Unfortunately, Durkin was either not informed enough or honest enough to tell us the full story. His flawed argument was backed up by a graph that Durkin himself now admits contained ‘a fluff’. I could go on about the other awful science errors in the documentary, but you can find out more about what Durkin got wrong by reading Steve Connor’s article in the Independent or George Monbiot’s rebuttal in the Guardian. I realise that Monbiot and some spiked readers may not necessarily be the best of friends, but he gets the science right in his recent Guardian article.

Leaving the details of the flaws aside, how can O’Neill write such a positive article about Durkin’s work? It was written immediately after the programme was transmitted, so he might claim that he was unaware of the flaws that have been highlighted over the last week. However, some basic research would have found articles such as the one in the Observer that appeared prior to the broadcast, which warned of errors in the programme. It was written by the paper’s science editor Robin McKie, so it was worth taking seriously.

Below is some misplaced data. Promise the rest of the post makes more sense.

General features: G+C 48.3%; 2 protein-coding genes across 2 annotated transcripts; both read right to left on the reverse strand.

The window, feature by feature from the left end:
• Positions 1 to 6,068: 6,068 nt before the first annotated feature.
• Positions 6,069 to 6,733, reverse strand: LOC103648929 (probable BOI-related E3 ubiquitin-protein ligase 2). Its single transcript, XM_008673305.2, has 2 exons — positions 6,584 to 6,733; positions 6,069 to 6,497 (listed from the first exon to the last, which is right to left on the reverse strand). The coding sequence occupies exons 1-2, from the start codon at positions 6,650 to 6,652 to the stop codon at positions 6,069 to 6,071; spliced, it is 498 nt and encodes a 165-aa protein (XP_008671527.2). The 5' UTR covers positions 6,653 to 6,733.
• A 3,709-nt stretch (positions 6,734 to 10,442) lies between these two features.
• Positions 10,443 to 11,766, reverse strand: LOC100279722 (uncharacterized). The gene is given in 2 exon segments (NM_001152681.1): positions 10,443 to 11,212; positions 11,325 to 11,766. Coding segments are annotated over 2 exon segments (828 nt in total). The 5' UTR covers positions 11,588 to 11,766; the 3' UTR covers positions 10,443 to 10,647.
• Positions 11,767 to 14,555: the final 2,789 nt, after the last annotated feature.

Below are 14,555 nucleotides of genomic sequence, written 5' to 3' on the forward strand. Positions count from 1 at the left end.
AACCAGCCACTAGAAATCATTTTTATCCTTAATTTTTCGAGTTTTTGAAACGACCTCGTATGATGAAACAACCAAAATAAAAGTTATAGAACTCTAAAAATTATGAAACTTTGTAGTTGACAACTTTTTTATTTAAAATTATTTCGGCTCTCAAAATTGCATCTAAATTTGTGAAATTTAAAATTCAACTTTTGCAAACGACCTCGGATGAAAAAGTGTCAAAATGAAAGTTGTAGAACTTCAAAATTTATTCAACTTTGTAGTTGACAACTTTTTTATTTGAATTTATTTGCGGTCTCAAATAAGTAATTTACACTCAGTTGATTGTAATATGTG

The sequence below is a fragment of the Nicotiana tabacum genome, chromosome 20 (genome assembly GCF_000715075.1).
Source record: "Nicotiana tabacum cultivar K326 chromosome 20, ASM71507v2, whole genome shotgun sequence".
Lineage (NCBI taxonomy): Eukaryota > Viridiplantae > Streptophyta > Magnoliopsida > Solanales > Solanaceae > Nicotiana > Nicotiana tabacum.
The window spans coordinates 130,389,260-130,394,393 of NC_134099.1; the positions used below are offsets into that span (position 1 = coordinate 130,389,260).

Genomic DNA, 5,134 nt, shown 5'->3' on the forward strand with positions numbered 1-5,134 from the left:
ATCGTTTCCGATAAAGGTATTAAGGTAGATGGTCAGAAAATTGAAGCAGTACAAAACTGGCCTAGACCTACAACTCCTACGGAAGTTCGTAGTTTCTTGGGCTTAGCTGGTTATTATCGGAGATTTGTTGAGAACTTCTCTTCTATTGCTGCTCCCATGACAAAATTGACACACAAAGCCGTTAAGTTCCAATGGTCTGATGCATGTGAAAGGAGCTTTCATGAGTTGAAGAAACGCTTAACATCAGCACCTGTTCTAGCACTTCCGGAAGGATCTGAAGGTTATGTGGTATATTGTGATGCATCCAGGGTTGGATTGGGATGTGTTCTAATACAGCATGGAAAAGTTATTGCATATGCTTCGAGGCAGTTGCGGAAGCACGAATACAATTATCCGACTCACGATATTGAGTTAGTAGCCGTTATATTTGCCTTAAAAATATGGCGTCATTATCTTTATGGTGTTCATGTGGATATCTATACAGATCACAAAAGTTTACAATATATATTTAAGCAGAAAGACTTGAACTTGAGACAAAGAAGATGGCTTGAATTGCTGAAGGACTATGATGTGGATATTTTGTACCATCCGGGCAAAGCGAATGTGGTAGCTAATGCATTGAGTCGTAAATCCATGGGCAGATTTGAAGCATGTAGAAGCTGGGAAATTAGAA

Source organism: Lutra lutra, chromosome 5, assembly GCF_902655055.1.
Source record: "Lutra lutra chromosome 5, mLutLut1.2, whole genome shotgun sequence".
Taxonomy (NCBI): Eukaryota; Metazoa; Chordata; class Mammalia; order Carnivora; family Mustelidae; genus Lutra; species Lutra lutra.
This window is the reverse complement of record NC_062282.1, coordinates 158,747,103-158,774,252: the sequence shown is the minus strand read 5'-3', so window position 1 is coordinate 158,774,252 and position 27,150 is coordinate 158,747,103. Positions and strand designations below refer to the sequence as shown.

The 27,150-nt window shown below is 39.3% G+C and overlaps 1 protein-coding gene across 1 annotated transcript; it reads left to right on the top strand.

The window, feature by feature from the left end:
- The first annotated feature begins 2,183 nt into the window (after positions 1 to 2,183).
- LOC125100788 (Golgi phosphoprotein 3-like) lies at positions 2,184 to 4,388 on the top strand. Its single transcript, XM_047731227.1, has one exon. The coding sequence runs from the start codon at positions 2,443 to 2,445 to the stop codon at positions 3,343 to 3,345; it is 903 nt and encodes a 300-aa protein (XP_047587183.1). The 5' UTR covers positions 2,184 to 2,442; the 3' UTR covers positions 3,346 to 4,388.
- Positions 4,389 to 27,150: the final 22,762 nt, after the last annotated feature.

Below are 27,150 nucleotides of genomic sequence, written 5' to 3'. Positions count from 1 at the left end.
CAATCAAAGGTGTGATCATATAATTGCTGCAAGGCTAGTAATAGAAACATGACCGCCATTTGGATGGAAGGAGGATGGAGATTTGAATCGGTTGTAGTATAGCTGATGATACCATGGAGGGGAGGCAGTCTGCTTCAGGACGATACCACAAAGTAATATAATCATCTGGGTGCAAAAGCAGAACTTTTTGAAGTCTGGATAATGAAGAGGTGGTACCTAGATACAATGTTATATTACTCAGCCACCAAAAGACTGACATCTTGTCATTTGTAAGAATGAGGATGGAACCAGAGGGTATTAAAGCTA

For an editor of an online publication that prides itself on rigorous criticism, O’Neill seems to have gone very soft on Durkin, almost gooey-eyed. For example, when the ITC (now Ofcom) ordered Channel 4 to issue an on-screen apology over how Durkin edited interviewees in an earlier documentary, Against Nature, Durkin dismisses it as the authorities buckling under pressure from environmentalists. O’Neill seems happy to accept that this was the case, but what is the evidence? The more straightforward explanation for the ITC judgement is that Durkin did indeed treat his contributors unfairly. Interestingly, the most widely respected scientist to appear in The Great Global Warming Swindle is now claiming that he was similarly deceived and misrepresented.

O’Neill makes lots of other bizarre comments in his homage to the maverick Durkin, such as the idea that journalists are not interested in ‘dissenting views’. If anything, the problem is that journalists love controversy and seek it out even if it is unjustified. He also implies that the people interviewed by Durkin do not otherwise find a place in the mainstream media, but Nigel Calder has been on national radio and TV (including Newsnight) promoting his recent book, and the likes of Piers Corbyn and Nigel Lawson are telly regulars. If anything, the climate sceptics receive a disproportionate amount of airtime based on the quantity and quality of their research.